voter fraud

Stephen Koranda / KPR/File photo

Former Kansas Secretary of State Kris Kobach pushed to get his office the authority to prosecute voting crimes. A bill to rescind those powers got its first hearing Monday.

Come in and sit down at Anita Parsa’s kitchen table. Help yourself to the chocolate chip cookies and she’ll get you an iced tea. Might as well make yourself comfortable.

Because for the next hour, she’s going to school you on a massive voter-tracking program run by Kansas Secretary of State Kris Kobach.  

“I like to figure out puzzles,” Parsa says. “I like to crack things, and that’s what this is all about.”

Updated at 12:24 p.m. ET

One of the nation's most vocal promoters of unsubstantiated voter fraud claims hopes to eliminate his own party's sitting governor in Tuesday's primary.

A massive voter-tracking program run by Kansas Secretary of State Kris Kobach — which purports to help states keep voter rolls accurate — has halted operations over concerns about its own accuracy and security.

The Interstate Crosscheck system, which Kobach’s office promised would be working ahead of the 2018 elections, has been sidelined while the U.S. Department of Homeland Security conducts a security assessment following the unintended release of hundreds of voters’ private information.

Kansas will no longer be allowed to block people from registering to vote if they don’t provide documents such as birth certificates or passports to prove their citizenship.

On Monday, a federal judge ruled that doing so violates the U.S. Constitution and the 1993 National Voter Registration Act.

Read the complete ruling

“It's a 100 percent win,” said Mark Johnson, a Kansas City attorney who represented one of the plaintiffs, Parker Bednasek. “We got everything we asked for. Can't say that very often.”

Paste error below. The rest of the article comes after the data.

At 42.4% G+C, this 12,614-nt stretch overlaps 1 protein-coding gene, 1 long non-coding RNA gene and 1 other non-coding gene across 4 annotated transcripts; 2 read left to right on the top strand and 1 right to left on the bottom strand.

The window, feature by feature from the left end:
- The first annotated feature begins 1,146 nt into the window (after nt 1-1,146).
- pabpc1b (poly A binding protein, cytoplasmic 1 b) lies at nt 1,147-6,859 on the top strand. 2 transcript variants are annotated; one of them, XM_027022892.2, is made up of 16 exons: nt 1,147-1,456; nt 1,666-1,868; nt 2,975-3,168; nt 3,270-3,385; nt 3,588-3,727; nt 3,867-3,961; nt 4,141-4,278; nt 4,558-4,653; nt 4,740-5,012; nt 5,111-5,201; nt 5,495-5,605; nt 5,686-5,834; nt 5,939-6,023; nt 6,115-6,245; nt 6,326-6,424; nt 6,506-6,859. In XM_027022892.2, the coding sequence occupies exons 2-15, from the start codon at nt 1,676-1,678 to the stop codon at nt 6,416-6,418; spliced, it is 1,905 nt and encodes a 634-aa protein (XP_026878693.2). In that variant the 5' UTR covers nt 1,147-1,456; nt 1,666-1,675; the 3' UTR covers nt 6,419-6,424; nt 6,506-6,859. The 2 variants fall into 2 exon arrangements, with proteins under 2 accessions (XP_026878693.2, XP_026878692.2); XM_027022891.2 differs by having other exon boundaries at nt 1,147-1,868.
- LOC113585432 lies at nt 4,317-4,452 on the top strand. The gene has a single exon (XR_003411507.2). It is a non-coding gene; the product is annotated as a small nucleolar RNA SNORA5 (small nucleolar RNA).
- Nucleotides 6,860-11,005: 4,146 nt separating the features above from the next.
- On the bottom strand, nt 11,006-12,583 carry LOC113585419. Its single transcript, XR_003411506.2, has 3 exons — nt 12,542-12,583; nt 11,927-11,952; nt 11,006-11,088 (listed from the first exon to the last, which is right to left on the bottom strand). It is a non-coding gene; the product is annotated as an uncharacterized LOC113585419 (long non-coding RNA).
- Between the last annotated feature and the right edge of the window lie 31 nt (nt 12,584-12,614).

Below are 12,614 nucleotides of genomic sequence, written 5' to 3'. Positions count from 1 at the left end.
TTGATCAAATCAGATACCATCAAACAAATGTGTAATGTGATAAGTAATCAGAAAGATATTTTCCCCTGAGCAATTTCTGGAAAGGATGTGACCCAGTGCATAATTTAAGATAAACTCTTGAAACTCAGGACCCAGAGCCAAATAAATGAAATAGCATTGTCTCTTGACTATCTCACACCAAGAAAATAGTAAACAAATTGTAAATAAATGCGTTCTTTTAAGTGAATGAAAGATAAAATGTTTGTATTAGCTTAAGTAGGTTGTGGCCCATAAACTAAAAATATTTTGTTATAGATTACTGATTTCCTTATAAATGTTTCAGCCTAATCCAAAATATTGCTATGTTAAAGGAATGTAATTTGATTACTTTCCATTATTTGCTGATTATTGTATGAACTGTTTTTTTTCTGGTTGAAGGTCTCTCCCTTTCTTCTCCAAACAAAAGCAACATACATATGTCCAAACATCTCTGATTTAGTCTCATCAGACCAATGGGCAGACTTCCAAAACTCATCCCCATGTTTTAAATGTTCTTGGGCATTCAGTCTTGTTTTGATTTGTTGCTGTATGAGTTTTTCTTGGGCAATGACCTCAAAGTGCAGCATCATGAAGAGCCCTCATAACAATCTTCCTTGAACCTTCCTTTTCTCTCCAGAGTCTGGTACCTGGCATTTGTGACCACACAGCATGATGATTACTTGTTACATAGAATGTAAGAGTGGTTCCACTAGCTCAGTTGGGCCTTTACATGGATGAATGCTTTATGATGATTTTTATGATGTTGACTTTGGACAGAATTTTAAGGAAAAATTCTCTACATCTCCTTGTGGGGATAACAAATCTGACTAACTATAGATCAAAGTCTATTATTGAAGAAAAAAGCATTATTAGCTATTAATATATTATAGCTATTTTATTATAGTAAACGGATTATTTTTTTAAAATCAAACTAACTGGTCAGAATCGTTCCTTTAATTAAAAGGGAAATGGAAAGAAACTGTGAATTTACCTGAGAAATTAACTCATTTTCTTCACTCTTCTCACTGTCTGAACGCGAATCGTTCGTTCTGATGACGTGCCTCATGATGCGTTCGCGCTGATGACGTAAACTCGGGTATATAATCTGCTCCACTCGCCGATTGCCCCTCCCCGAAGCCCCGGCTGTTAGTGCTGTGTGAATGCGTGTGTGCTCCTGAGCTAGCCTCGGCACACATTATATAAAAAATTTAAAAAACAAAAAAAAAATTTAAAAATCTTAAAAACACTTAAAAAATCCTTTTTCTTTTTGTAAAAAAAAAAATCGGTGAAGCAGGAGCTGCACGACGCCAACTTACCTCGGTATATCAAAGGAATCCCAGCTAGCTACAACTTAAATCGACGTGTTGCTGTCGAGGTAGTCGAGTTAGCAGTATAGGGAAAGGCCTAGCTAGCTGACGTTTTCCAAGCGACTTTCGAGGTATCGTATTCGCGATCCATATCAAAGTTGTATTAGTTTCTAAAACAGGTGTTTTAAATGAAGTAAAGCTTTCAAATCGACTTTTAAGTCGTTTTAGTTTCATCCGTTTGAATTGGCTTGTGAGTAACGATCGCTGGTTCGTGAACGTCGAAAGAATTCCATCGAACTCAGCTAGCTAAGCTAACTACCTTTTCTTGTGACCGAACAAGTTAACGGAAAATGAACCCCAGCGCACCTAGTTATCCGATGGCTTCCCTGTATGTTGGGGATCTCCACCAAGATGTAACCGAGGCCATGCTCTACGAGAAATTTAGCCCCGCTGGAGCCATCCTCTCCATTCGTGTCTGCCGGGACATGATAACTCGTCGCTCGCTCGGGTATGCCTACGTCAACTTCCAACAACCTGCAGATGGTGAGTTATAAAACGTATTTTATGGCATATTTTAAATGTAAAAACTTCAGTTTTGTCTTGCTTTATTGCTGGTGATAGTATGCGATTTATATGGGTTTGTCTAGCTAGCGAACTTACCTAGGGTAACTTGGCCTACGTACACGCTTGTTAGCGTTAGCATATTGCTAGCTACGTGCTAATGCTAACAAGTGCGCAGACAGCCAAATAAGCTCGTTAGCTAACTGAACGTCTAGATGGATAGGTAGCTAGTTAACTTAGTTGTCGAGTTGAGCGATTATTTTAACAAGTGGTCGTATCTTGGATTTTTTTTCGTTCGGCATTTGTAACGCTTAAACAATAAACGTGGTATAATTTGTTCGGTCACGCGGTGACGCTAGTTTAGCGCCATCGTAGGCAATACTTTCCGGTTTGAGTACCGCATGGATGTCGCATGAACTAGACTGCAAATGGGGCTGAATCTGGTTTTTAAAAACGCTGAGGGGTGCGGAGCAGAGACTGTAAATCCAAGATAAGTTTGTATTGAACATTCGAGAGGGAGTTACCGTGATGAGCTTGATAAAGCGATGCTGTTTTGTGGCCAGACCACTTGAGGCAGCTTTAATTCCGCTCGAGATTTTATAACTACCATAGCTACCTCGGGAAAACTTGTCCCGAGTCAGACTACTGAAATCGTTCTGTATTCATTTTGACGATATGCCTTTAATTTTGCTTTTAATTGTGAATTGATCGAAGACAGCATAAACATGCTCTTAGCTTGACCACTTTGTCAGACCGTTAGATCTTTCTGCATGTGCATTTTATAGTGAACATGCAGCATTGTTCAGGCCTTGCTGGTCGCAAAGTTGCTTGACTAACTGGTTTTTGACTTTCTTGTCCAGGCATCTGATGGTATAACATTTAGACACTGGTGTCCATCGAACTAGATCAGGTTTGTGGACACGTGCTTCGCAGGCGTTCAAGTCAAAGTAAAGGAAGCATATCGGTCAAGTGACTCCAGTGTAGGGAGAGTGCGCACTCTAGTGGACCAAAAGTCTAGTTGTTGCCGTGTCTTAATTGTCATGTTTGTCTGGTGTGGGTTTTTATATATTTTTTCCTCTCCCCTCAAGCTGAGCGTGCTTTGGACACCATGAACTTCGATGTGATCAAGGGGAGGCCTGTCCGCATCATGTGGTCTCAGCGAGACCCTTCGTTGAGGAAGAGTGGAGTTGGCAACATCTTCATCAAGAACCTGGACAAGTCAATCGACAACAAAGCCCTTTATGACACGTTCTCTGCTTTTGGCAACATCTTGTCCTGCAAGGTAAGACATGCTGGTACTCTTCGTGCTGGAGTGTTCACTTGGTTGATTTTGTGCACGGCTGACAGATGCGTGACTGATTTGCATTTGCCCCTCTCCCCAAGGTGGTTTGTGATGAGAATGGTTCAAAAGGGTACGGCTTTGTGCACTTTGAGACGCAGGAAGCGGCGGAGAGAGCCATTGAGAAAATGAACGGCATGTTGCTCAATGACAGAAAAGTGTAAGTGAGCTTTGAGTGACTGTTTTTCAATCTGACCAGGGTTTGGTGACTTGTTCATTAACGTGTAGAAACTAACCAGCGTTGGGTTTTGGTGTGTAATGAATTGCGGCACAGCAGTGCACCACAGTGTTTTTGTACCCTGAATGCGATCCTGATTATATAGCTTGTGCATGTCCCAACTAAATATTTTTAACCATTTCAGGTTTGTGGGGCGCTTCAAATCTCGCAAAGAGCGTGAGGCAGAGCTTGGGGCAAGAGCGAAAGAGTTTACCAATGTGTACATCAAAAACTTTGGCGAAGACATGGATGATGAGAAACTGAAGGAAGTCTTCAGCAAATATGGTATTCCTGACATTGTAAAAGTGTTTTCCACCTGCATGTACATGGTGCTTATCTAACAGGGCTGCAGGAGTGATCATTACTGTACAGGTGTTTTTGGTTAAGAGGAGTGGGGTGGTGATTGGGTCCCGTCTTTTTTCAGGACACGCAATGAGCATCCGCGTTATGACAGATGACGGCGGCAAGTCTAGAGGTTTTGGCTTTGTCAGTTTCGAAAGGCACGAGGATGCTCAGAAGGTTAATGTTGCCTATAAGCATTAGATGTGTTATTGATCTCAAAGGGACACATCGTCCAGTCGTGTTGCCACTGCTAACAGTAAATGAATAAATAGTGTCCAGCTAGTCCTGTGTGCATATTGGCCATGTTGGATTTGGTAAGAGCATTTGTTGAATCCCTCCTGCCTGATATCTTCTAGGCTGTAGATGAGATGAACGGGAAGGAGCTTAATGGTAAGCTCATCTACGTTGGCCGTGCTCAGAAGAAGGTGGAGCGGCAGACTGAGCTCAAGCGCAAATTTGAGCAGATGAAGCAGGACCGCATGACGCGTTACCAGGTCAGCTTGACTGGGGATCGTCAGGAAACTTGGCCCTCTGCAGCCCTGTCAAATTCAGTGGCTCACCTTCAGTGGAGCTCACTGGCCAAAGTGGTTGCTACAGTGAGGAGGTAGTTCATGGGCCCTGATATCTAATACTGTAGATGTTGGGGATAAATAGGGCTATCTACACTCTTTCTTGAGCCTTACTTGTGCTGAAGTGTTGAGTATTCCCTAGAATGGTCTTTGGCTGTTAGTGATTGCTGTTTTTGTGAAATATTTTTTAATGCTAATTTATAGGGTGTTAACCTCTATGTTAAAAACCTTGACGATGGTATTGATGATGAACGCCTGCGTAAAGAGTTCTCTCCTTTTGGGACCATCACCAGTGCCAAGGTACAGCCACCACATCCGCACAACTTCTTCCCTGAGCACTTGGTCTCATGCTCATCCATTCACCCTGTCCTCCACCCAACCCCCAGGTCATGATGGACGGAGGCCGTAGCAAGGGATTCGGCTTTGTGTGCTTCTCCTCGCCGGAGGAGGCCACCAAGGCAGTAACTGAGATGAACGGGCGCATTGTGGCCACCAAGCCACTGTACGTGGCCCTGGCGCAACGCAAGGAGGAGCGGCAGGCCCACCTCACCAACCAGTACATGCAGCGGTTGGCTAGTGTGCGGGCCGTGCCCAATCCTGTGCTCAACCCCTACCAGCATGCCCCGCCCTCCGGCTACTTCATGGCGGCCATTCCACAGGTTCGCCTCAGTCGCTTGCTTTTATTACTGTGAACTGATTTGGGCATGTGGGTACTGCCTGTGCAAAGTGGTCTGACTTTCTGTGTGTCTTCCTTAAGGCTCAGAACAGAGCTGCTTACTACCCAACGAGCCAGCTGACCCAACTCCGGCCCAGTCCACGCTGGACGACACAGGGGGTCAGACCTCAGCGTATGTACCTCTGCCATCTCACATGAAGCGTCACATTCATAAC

Dan Margolies / Kansas News Service, File photo

Kansas Secretary of State Kris Kobach committed ethical violations during the just-completed trial over the state’s voter registration law, a Kansas immigration lawyer alleges in a bar complaint.

Robert J. Dole Federal Courthhouse

Much was at stake in the two-plus weeks in Kansas City, Kansas, where Secretary of State Kris Kobach defended in federal court the strict voter registration law he spearheaded and his office’s execution of those rules.

Julie Denesha / KCUR/File Photo

Kansas Secretary of State Kris Kobach got a tongue lashing Tuesday from the judge who will decide whether he violated federal law by blocking tens of thousands of voter applications.

Kansas News Service/File photo

Kansas Secretary of State Kris Kobach is defending Kansas' strict voter registration laws in federal court in a trial that has now entered its second week.

File Photo / Kansas News Service

How far must people go to prove they’re really Americans when they register to vote?

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